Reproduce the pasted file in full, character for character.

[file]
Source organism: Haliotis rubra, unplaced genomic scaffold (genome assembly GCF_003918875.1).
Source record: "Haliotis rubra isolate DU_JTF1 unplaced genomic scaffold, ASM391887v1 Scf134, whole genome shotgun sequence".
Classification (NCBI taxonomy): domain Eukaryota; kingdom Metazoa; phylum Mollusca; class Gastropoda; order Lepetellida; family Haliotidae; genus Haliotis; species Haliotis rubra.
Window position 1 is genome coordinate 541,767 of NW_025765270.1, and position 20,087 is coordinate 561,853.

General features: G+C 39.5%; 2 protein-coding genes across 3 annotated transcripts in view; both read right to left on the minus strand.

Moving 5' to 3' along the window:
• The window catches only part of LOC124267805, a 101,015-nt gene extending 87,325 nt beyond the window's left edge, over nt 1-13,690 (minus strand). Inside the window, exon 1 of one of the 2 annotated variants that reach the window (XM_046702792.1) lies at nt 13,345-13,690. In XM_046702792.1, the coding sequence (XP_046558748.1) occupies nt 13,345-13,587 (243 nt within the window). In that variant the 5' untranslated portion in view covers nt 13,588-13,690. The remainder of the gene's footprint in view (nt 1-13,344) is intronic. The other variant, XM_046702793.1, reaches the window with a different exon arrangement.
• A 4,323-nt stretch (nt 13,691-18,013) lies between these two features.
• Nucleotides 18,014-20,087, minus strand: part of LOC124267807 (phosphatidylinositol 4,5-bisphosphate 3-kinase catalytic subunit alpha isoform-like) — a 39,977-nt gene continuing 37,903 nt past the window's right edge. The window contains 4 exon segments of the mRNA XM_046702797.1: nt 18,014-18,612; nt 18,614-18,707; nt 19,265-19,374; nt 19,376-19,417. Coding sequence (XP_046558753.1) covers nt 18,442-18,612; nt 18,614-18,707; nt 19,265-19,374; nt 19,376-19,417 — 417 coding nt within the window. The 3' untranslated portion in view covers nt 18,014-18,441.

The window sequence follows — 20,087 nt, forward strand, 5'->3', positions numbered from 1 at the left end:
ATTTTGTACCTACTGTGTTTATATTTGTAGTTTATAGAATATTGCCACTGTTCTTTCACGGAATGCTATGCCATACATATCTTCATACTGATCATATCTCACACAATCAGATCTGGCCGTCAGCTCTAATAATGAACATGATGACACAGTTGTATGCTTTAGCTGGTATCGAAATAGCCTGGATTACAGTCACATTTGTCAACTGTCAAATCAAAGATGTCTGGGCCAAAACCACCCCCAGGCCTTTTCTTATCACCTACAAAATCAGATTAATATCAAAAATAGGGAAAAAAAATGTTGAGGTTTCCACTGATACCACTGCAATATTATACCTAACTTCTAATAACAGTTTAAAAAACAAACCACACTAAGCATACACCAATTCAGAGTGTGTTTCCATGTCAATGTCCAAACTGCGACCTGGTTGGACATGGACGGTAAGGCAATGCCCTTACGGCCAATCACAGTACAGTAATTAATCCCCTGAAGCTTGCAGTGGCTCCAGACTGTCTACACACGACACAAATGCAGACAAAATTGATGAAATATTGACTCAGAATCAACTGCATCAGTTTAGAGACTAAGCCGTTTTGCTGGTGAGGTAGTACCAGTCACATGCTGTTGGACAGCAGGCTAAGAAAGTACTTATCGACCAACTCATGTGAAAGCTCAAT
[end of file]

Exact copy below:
Source organism: Haliotis rubra, unplaced genomic scaffold (genome assembly GCF_003918875.1).
Source record: "Haliotis rubra isolate DU_JTF1 unplaced genomic scaffold, ASM391887v1 Scf134, whole genome shotgun sequence".
Classification (NCBI taxonomy): domain Eukaryota; kingdom Metazoa; phylum Mollusca; class Gastropoda; order Lepetellida; family Haliotidae; genus Haliotis; species Haliotis rubra.
Window position 1 is genome coordinate 541,767 of NW_025765270.1, and position 20,087 is coordinate 561,853.

General features: G+C 39.5%; 2 protein-coding genes across 3 annotated transcripts in view; both read right to left on the minus strand.

Moving 5' to 3' along the window:
• The window catches only part of LOC124267805, a 101,015-nt gene extending 87,325 nt beyond the window's left edge, over nt 1-13,690 (minus strand). Inside the window, exon 1 of one of the 2 annotated variants that reach the window (XM_046702792.1) lies at nt 13,345-13,690. In XM_046702792.1, the coding sequence (XP_046558748.1) occupies nt 13,345-13,587 (243 nt within the window). In that variant the 5' untranslated portion in view covers nt 13,588-13,690. The remainder of the gene's footprint in view (nt 1-13,344) is intronic. The other variant, XM_046702793.1, reaches the window with a different exon arrangement.
• A 4,323-nt stretch (nt 13,691-18,013) lies between these two features.
• Nucleotides 18,014-20,087, minus strand: part of LOC124267807 (phosphatidylinositol 4,5-bisphosphate 3-kinase catalytic subunit alpha isoform-like) — a 39,977-nt gene continuing 37,903 nt past the window's right edge. The window contains 4 exon segments of the mRNA XM_046702797.1: nt 18,014-18,612; nt 18,614-18,707; nt 19,265-19,374; nt 19,376-19,417. Coding sequence (XP_046558753.1) covers nt 18,442-18,612; nt 18,614-18,707; nt 19,265-19,374; nt 19,376-19,417 — 417 coding nt within the window. The 3' untranslated portion in view covers nt 18,014-18,441.

The window sequence follows — 20,087 nt, forward strand, 5'->3', positions numbered from 1 at the left end:
ATTTTGTACCTACTGTGTTTATATTTGTAGTTTATAGAATATTGCCACTGTTCTTTCACGGAATGCTATGCCATACATATCTTCATACTGATCATATCTCACACAATCAGATCTGGCCGTCAGCTCTAATAATGAACATGATGACACAGTTGTATGCTTTAGCTGGTATCGAAATAGCCTGGATTACAGTCACATTTGTCAACTGTCAAATCAAAGATGTCTGGGCCAAAACCACCCCCAGGCCTTTTCTTATCACCTACAAAATCAGATTAATATCAAAAATAGGGAAAAAAAATGTTGAGGTTTCCACTGATACCACTGCAATATTATACCTAACTTCTAATAACAGTTTAAAAAACAAACCACACTAAGCATACACCAATTCAGAGTGTGTTTCCATGTCAATGTCCAAACTGCGACCTGGTTGGACATGGACGGTAAGGCAATGCCCTTACGGCCAATCACAGTACAGTAATTAATCCCCTGAAGCTTGCAGTGGCTCCAGACTGTCTACACACGACACAAATGCAGACAAAATTGATGAAATATTGACTCAGAATCAACTGCATCAGTTTAGAGACTAAGCCGTTTTGCTGGTGAGGTAGTACCAGTCACATGCTGTTGGACAGCAGGCTAAGAAAGTACTTATCGACCAACTCATGTGAAAGCTCAAT